Mindfulness in the midst of cancer : stopping

One of the interesting things about having cancer is that it forced me to stop. Really stop. This also gave me the biggest gift of all: the experience of being in some strange kind of free-fall. I had to let go of all that had defined me before. This meant no teaching, individual consultations, retreats or workshops in my professional life. It also meant no cooking, cleaning, caring for my home and family, visiting friends …. the list in my personal life was endless.

Mindfulness : Lotus flowers and Buddha nature

I could see this image of lotus flowers from my hospital bed. It reminded me that any of us can blossom and experience the calm serenity of Buddha nature, something that each of us carries inside us.

Thankfully I knew that this concept of stopping is crucial to mindfulness. It allows space to reconnect with the very basis of life itself; my breathing, my body. To connect with the small things that fill my days and add up to my experience of being alive. So my cancer experience became the ultimate gift of pure, uninterrupted mindfulness practice. Yes I felt physical pain, but I could choose either to feed that pain by spinning stories of fear around it, or I could just accept it completely, breathe, and hold myself with compassion and a gentle curiosity. It felt like a strange privilege to have such an extreme human experience. How was I feeling? How did it make me respond? What could I learn from it?

It was during this time that I began to write myself questions. These were little prompts to help me appreciate the wonderful things that were happening to me in the midst of all the trauma. It stopped me dwelling on the past or living in fear of the future: in other words, it helped me to be mindful of the present moment and discover the joy that could be found there.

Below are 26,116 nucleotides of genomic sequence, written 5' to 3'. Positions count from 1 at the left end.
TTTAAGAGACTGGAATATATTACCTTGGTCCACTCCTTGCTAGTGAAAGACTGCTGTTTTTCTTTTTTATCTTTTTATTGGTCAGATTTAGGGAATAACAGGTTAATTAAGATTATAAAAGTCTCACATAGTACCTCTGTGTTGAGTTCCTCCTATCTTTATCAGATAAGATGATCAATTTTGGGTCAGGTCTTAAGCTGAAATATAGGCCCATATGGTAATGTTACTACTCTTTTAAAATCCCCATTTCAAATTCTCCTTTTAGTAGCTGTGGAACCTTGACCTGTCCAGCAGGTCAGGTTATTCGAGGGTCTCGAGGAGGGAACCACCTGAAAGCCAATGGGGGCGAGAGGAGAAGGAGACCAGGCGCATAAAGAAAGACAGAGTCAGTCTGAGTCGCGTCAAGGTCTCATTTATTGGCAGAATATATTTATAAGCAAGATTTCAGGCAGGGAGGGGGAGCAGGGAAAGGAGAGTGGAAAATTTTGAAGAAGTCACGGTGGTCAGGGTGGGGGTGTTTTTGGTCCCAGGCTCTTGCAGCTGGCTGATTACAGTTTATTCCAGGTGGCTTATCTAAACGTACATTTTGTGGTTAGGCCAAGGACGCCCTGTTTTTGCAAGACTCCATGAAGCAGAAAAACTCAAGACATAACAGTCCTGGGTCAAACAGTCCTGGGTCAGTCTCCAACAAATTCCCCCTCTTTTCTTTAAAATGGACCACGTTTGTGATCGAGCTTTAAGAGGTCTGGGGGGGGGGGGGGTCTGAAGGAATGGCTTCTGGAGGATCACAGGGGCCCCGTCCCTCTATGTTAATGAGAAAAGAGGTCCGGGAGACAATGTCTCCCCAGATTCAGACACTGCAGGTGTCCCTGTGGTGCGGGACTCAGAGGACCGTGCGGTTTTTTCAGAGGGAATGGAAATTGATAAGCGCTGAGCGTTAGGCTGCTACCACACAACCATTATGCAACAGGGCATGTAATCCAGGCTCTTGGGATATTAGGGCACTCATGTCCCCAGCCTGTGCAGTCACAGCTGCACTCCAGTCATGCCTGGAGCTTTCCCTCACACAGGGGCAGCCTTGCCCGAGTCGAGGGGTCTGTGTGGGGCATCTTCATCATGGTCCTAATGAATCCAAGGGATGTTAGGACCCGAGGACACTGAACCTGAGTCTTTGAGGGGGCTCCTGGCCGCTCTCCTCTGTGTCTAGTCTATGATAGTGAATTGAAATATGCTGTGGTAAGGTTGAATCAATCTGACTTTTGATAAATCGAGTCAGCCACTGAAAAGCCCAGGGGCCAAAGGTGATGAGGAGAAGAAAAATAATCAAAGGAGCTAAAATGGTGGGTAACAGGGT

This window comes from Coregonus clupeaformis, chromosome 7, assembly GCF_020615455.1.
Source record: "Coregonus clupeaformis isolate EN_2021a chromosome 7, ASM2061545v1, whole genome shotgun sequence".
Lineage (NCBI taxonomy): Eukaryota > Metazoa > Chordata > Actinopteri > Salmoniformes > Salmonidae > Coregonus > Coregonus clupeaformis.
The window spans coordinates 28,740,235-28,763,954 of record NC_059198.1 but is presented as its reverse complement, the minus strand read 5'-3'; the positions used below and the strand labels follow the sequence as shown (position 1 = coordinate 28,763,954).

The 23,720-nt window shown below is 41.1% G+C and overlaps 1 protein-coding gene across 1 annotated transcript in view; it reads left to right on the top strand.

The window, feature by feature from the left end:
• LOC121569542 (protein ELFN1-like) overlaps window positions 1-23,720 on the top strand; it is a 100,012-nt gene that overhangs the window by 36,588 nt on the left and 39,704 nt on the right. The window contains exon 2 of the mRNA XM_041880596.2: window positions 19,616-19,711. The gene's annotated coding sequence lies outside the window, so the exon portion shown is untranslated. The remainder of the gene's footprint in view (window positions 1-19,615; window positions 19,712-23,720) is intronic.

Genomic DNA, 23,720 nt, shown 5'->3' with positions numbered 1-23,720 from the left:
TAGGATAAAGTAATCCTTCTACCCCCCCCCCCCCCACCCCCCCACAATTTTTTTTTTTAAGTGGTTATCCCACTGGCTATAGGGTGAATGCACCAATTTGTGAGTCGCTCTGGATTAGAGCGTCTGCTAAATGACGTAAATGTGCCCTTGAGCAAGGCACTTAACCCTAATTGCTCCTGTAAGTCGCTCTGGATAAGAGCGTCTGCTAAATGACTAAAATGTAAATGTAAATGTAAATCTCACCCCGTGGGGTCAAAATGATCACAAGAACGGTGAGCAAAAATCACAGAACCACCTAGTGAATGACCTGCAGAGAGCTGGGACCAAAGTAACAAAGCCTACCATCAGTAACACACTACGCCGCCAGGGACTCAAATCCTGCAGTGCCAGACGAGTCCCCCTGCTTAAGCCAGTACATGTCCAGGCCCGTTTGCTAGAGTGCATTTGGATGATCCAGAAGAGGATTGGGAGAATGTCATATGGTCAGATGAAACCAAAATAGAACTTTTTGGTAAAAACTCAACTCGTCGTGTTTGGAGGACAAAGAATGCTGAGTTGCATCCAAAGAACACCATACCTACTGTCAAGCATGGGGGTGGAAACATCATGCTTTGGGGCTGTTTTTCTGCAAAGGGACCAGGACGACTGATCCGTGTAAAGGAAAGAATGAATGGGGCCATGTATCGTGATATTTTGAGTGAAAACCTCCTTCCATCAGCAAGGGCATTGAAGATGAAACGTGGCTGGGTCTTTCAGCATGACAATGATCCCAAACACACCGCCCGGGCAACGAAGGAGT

This practice of gratitude and appreciation is something that I have held on to over these past few months, and I am now starting to share these little questions with you over social media. I hope that they help you to reconnect with the world of your direct experience, and begin to water the seeds of happiness that are within each of us. I also hope that they help you to keep stopping in the midst of the madness of modern life, to take a breath, to ponder for a while, maybe to be amused by your own thoughts, and to experience the joy and liberation that mindfulness can bring, even for a moment.

I send them out with love, and a smile.

Soul Nutrition appreciation cards

Please write your own responses in the comments box below! It will be lovely to connect with you.

Katie Sheen, Founder & Director of Soul Nutrition

Other Mindfulness in the Midst of Cancer blog articles:



Life and Death


Mindfulness in the Midst of Cancer

5 Responses

  1. Shirley Budden says:

    a great place to put the wine glasses to keep them safe while I wash up the other stuff….
    Loved sitting on the windowsill when I was a child, reading and watching a thrush in the garden
    It’s now where my gorgeous dog and cat leave their muddy paw prints

  2. Alex says:

    Thank you for a beautifully serene blog post to help put a busy day in perspective Katie. Now that I think about it, there are lots of things I appreciate about windowsills! I have a growing collection of beautiful handmade glass pictures which live in the windowsill, where the sun catches them and brings them to life. This also brings to mind early springtime, when my windowsills will become home to the next generation of fruit and vegetable seedlings as I watch them grow up to become strong enough to plant outside. It’s also where my cat loves to sit and contemplate the work outside on a rainy day.

  3. Karen says:

    A great place to put something beautiful/meaningful at a focal point illuminated by natural light.

  4. Pamela says:

    Windowsills…a link between inner and outer… a boundary. From inside you are safe to observe the outer movement, watch the rain fall washing everything clean and creating new life knowing that the sun will shine again.
    From outside, it’s incredible how you feel drawn as you walk by to look in through windows across that boundary without permission to glimpse a look into cool darkness and hidden depths. A snapshot of someone else reality.

  5. Orla Beaton says:

    Dear Katie, thank you for this. I will forward to a dear friend. I’m sure she will appreciate it. Love & smiles, Orla

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